High School Dropouts in the U.S.
In 2009, the National Center for Education Statistics (NCES) reported that the national dropout rate of young adults ages 16-24 was about 7 percent. In 2013, approximately 1.2 million students did not graduate from high school.
The U.S. Bureau of Labor Statistics also reports that, in 2012, high school dropouts were 4 percent more likely to be unemployed than those who finish high school. The absence of a high school diploma also translates to about $10,000 less in annual wages than high school graduates earn.
According to Blackboard, an online virtual learning provider, a staggering 60 percent of dropouts failed 25 percent of their classes freshman year. The conclusion can be drawn that early intervention, including credit recovery options, is vital for at-risk students.
Recovery Programs as Dropout Prevention
Recent surveys have shown that credit recovery programs are becoming increasingly popular. Many school districts are trying to alleviate the dropout problem by offering students alternative ways to regain credit. Some states, such as Georgia, take the responsibility out of the district's hands and offer online classes to all public high school students in the state. There are a variety of ways students can enroll in credit recovery, but in many schools teachers or school counselors identify the students who should participate.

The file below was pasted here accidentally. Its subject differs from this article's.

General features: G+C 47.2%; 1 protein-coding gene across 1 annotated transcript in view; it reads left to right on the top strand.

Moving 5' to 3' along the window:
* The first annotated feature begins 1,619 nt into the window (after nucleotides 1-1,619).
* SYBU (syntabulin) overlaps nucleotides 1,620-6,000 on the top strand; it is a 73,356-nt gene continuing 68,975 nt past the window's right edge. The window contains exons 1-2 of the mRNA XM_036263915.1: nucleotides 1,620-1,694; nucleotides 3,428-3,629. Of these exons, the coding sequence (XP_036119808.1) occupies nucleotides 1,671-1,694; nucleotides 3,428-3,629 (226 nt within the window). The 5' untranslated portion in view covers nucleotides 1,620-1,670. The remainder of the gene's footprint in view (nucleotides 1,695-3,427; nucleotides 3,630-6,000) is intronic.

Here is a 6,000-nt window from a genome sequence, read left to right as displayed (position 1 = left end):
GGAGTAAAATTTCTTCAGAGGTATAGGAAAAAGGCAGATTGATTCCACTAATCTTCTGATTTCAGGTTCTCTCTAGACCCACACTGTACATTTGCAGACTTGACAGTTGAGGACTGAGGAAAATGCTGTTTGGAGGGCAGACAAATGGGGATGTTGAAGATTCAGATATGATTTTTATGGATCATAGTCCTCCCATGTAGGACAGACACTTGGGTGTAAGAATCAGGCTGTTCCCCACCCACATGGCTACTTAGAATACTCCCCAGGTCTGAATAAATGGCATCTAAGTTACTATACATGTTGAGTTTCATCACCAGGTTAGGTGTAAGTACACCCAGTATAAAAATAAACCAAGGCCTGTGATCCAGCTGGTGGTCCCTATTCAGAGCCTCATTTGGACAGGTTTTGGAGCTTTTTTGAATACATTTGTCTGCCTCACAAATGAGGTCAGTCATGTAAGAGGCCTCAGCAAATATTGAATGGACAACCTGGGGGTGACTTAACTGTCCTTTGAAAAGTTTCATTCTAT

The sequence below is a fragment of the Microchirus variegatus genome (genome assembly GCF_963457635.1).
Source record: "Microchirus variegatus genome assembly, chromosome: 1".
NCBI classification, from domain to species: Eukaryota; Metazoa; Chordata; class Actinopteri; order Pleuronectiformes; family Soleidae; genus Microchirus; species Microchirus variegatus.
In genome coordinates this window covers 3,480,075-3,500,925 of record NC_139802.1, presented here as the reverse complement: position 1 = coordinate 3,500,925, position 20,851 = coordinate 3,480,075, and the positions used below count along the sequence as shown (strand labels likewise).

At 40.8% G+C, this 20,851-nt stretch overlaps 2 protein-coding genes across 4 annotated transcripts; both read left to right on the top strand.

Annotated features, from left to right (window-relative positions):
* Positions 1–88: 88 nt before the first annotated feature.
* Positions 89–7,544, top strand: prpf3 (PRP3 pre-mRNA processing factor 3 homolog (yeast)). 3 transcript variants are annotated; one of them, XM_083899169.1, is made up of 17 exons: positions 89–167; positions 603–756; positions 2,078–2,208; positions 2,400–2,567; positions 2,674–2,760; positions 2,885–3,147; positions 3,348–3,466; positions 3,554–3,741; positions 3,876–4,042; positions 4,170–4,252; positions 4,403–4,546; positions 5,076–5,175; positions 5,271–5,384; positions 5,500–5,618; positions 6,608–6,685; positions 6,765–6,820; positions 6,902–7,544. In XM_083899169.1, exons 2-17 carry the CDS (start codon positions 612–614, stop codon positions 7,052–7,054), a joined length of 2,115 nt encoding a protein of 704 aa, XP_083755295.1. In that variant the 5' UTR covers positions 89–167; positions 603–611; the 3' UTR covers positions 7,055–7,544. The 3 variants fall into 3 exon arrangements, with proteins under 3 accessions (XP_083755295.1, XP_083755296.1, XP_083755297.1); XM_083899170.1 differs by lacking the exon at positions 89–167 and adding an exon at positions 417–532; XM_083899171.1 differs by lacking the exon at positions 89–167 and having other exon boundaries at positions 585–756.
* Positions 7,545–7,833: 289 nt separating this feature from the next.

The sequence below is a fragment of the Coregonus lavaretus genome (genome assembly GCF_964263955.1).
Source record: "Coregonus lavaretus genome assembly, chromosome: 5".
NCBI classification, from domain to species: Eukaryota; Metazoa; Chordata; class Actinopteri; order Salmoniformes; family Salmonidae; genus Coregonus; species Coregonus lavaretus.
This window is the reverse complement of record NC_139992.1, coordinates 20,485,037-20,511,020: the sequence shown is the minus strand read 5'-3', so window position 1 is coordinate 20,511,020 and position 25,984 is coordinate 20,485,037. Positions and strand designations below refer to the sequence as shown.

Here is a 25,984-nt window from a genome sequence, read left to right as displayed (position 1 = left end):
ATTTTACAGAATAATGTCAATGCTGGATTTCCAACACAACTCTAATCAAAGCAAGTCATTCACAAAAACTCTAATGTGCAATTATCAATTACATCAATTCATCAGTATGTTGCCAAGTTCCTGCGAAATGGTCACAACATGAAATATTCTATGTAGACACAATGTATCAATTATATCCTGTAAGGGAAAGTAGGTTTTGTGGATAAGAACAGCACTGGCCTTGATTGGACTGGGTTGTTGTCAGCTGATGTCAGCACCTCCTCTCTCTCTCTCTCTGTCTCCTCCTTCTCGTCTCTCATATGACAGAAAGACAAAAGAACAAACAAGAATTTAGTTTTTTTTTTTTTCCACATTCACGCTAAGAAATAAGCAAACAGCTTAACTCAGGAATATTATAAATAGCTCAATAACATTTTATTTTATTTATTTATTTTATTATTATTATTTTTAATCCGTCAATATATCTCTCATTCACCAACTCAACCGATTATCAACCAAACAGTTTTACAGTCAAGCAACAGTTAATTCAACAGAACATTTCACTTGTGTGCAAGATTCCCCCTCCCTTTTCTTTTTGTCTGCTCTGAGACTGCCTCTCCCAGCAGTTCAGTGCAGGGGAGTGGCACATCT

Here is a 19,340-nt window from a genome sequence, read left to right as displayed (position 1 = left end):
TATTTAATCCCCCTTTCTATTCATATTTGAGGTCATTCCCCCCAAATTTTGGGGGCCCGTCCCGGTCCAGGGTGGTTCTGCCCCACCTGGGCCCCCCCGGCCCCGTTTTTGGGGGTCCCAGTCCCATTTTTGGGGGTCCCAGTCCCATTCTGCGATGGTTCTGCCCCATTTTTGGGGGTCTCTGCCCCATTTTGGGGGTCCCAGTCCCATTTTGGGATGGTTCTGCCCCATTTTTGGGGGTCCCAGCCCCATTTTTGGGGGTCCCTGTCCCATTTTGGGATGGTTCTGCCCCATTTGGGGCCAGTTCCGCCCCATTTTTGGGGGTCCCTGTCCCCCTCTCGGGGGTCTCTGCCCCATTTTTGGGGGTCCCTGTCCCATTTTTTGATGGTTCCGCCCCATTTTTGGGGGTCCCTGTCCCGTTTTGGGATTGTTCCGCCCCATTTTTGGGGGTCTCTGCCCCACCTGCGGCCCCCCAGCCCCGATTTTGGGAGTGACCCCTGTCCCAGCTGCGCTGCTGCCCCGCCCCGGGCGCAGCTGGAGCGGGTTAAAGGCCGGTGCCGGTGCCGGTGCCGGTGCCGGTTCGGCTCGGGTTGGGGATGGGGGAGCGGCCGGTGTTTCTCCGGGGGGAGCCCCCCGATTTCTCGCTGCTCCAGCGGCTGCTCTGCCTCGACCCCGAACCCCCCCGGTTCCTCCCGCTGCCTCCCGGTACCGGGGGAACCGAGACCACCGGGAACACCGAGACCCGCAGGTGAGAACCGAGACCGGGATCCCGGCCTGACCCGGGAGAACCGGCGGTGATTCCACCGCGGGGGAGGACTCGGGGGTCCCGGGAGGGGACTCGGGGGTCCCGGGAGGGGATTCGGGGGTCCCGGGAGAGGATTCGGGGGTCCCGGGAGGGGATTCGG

Different Types of Credit Recovery Courses
Back in the day, credit recovery programs meant summer school. Today, this term can be applied to various learning methods, all with the same intended outcome. In addition to credit recovery programs that call for traditional face time, students may be able to complete these courses entirely online or in hybrid format.
Many schools offer flexible on-campus credit recovery programs. Depending on the institution, students may be able to participate in before- or after-school programs. Additionally, these courses may be offered during regular school hours or on the weekends. This type of program may benefit students who are not disciplined enough to handle more independent work, which is required in online or hybrid courses.
Students who participate in a fully virtual program get to work at their own pace. They can usually work from home (or anywhere else). Interaction with instructors is completely online. Teachers are still able to personalize lessons and offer feedback throughout the course. In Georgia's program, students take tests at their home school, but they complete coursework on their own time. Online courses are intended for students who are motivated and can work independently.
Many students need to have time to 'check-in' with their teacher and have concepts explained in person. Programs in the hybrid format offer students this opportunity. These programs may call for on-campus computer labs where students can work independently, but also have access to a teacher to answer questions. Other hybrid programs offer the course both in-person and online.
Continue reading for information about one state's implementation of online courses that are designed to benefit at-risk students and potential high school dropouts.